- Fine people for not participating or donating enough
- Pass around a glass jar to be filled with One Dollar bills
This is always a great place to get the sponsorship requests circulated, or perhaps a mass e-mail sent out explaining what you are doing. Give people as much information as possible. Many people will admire what you are doing and will be willing to support you financially as they know that they would never do it themselves. Put some information on notice boards or in your company newsletter about what you are planning to do, how much you need to raise, and where the money is going. Ask customers and suppliers (if appropriate to do so), and stand by busy areas (the canteen or gym at lunch time) with a collecting tin.
If you work for a large corporation, they may have sponsorship or specific departments to deal with charitable donations. Find out who to contact and arrange a meeting. Their advice will be valuable whether sponsorship is given or not. Many companies now work on a match-giving scheme whereby the company matches any money raised by you. Smaller companies are also great targets as opposed to large corporations where no personal contact is available. Try asking family and friends for any contacts they may have.
Anyone who comes to mind, don’t be afraid to approach them to explain what you are doing and to ask them. It is always advisable to start the conversation with “Don’t feel obliged BUT”. Ask friends, relatives, people at your local pub, coffee shop, sports club, and local businesses – they are all potential sponsors. Keep reminding yourself that every penny counts! Never leave home without details of how they can donate.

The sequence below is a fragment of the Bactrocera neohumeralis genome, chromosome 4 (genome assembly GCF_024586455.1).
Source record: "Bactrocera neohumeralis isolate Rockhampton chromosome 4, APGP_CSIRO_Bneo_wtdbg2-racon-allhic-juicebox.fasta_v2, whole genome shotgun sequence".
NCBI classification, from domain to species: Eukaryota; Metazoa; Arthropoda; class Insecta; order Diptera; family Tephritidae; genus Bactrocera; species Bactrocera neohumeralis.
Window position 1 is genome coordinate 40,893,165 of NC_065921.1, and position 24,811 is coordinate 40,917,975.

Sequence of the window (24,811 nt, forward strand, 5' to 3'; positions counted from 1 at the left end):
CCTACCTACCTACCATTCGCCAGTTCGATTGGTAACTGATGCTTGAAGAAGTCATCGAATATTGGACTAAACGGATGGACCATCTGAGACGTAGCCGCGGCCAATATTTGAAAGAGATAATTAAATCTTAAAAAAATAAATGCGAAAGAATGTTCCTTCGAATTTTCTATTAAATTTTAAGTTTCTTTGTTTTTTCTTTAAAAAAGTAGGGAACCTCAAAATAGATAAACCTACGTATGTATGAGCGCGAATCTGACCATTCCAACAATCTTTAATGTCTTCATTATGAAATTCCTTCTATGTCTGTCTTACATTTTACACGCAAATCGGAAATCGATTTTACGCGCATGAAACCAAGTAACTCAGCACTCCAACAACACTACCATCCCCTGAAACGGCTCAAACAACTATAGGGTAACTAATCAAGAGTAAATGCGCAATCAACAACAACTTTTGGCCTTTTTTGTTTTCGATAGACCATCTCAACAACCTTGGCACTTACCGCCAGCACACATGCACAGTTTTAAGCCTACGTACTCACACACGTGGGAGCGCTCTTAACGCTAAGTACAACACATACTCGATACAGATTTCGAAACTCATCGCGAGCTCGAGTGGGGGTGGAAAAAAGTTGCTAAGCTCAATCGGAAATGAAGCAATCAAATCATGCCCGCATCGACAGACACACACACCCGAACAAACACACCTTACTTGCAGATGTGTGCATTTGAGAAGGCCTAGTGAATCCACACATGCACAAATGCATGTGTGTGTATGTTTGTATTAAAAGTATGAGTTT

Tried and True— A Challenge For Your Cause
Challenges, such as walking, hiking, running so many miles and asking for sponsors have been around a long time, and for good reason. They work! Remember the ice bucket challenge? Those that work better than others and will set you apart from your competition (and there’s plenty), be as creative and whacky as your imagination will take you. People will respect and are more likely to make a contribution if they see you’ve thought out of the box.
If you want to achieve your fundraising goal you’ve got to be innovative and passionate about your cause, coupled with an unerringly determination. Don’t be deterred. If you go about it the right way and give yourself enough time, fundraising can be incredibly rewarding.
The main thing to remember is that when it comes to fundraising there are no rules. The more you can innovate and the more determined you are the more successful you will be. Make sure as many people as possible get to hear of what you are doing. Don’t be afraid to employ your right brain, wildly imaginative, divergent thinking and try things that haven’t been done before.
With that in mind:
- Be bold. Don’t be afraid to stand out and make a fool of yourself! Make people laugh – humor is key in getting people to support you.
- If you write a letter of solicitation, write a really good, punchy missive describing what you are raising money for and why. Then send it to as many people as you can think of. Family, friends, local businesses, and always, always, follow it up with a call or visit. Consider the letter as a part of a challenge, or other events you will be hosting as part of your overall campaign strategy.
- Be creative in your approach to fundraising; think of ways to make people part with their money and get something out of it at the same time.